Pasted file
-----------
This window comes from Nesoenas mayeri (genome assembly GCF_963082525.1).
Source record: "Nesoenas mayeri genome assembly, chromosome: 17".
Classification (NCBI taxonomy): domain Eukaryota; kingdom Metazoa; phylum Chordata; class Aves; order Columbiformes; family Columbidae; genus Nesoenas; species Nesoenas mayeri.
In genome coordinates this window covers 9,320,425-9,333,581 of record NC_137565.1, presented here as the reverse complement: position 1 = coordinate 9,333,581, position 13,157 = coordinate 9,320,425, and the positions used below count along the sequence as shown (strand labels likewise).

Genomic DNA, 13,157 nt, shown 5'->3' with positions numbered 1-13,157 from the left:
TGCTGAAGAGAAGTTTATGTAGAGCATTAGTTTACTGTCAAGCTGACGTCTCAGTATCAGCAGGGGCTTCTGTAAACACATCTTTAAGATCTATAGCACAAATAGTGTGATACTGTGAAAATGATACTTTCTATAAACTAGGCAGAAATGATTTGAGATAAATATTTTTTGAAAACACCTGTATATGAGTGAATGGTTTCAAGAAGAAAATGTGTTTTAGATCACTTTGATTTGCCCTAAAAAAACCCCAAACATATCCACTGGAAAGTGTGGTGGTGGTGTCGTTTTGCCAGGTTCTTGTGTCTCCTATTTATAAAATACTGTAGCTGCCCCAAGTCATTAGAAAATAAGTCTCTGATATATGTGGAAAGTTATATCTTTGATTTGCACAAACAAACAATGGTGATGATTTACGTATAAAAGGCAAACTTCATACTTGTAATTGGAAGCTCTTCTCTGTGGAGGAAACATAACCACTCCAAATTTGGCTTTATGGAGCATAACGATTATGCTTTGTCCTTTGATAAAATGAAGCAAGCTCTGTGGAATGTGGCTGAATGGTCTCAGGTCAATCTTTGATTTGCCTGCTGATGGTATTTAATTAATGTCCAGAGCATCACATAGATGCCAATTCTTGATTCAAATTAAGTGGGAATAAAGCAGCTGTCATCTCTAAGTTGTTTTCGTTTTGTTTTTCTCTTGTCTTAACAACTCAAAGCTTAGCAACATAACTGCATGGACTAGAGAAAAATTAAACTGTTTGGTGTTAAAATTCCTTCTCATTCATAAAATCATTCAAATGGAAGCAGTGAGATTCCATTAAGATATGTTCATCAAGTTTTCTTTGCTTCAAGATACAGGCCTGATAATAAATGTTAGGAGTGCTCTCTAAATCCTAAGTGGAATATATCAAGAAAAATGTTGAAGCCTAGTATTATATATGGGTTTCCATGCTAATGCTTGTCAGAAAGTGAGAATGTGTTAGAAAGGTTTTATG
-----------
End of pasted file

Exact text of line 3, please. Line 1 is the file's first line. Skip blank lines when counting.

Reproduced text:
Classification (NCBI taxonomy): domain Eukaryota; kingdom Metazoa; phylum Chordata; class Aves; order Columbiformes; family Columbidae; genus Nesoenas; species Nesoenas mayeri.